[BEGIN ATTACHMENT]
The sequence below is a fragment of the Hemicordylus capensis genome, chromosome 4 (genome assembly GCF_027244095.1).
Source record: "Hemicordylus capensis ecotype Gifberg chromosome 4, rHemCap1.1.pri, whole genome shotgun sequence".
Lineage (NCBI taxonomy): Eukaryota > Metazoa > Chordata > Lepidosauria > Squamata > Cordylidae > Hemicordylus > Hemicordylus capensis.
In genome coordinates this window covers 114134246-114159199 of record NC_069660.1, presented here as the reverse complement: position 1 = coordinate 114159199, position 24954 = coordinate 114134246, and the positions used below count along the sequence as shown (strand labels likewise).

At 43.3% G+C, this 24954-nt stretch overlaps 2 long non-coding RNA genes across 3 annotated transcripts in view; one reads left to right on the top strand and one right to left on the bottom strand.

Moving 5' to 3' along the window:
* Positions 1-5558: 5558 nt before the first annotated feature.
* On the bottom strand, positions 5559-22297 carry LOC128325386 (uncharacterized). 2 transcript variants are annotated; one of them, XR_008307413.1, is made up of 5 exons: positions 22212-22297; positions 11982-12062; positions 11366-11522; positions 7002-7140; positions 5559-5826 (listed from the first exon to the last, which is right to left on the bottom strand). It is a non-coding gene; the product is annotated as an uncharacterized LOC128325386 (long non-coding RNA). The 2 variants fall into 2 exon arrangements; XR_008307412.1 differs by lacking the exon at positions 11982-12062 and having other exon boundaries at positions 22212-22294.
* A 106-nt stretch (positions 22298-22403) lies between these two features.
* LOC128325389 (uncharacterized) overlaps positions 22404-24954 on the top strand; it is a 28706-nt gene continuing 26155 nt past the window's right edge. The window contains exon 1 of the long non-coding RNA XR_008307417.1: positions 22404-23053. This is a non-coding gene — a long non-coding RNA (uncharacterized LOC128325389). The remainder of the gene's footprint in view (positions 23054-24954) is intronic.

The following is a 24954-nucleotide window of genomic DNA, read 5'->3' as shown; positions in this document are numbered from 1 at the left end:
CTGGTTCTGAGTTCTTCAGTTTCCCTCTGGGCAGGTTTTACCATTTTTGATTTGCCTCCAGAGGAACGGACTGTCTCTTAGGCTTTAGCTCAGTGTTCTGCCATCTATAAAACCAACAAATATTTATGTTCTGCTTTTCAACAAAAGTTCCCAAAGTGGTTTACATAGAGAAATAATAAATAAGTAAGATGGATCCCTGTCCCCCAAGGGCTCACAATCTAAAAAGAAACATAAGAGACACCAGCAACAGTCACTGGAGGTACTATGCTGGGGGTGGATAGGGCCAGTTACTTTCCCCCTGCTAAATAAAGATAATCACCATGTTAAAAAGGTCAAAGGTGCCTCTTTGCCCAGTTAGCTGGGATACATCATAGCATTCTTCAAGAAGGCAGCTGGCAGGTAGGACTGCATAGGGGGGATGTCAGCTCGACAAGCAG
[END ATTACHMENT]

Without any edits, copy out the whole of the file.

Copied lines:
The sequence below is a fragment of the Hemicordylus capensis genome, chromosome 4 (genome assembly GCF_027244095.1).
Source record: "Hemicordylus capensis ecotype Gifberg chromosome 4, rHemCap1.1.pri, whole genome shotgun sequence".
Lineage (NCBI taxonomy): Eukaryota > Metazoa > Chordata > Lepidosauria > Squamata > Cordylidae > Hemicordylus > Hemicordylus capensis.
In genome coordinates this window covers 114134246-114159199 of record NC_069660.1, presented here as the reverse complement: position 1 = coordinate 114159199, position 24954 = coordinate 114134246, and the positions used below count along the sequence as shown (strand labels likewise).

At 43.3% G+C, this 24954-nt stretch overlaps 2 long non-coding RNA genes across 3 annotated transcripts in view; one reads left to right on the top strand and one right to left on the bottom strand.

Moving 5' to 3' along the window:
* Positions 1-5558: 5558 nt before the first annotated feature.
* On the bottom strand, positions 5559-22297 carry LOC128325386 (uncharacterized). 2 transcript variants are annotated; one of them, XR_008307413.1, is made up of 5 exons: positions 22212-22297; positions 11982-12062; positions 11366-11522; positions 7002-7140; positions 5559-5826 (listed from the first exon to the last, which is right to left on the bottom strand). It is a non-coding gene; the product is annotated as an uncharacterized LOC128325386 (long non-coding RNA). The 2 variants fall into 2 exon arrangements; XR_008307412.1 differs by lacking the exon at positions 11982-12062 and having other exon boundaries at positions 22212-22294.
* A 106-nt stretch (positions 22298-22403) lies between these two features.
* LOC128325389 (uncharacterized) overlaps positions 22404-24954 on the top strand; it is a 28706-nt gene continuing 26155 nt past the window's right edge. The window contains exon 1 of the long non-coding RNA XR_008307417.1: positions 22404-23053. This is a non-coding gene — a long non-coding RNA (uncharacterized LOC128325389). The remainder of the gene's footprint in view (positions 23054-24954) is intronic.

The following is a 24954-nucleotide window of genomic DNA, read 5'->3' as shown; positions in this document are numbered from 1 at the left end:
CTGGTTCTGAGTTCTTCAGTTTCCCTCTGGGCAGGTTTTACCATTTTTGATTTGCCTCCAGAGGAACGGACTGTCTCTTAGGCTTTAGCTCAGTGTTCTGCCATCTATAAAACCAACAAATATTTATGTTCTGCTTTTCAACAAAAGTTCCCAAAGTGGTTTACATAGAGAAATAATAAATAAGTAAGATGGATCCCTGTCCCCCAAGGGCTCACAATCTAAAAAGAAACATAAGAGACACCAGCAACAGTCACTGGAGGTACTATGCTGGGGGTGGATAGGGCCAGTTACTTTCCCCCTGCTAAATAAAGATAATCACCATGTTAAAAAGGTCAAAGGTGCCTCTTTGCCCAGTTAGCTGGGATACATCATAGCATTCTTCAAGAAGGCAGCTGGCAGGTAGGACTGCATAGGGGGGATGTCAGCTCGACAAGCAG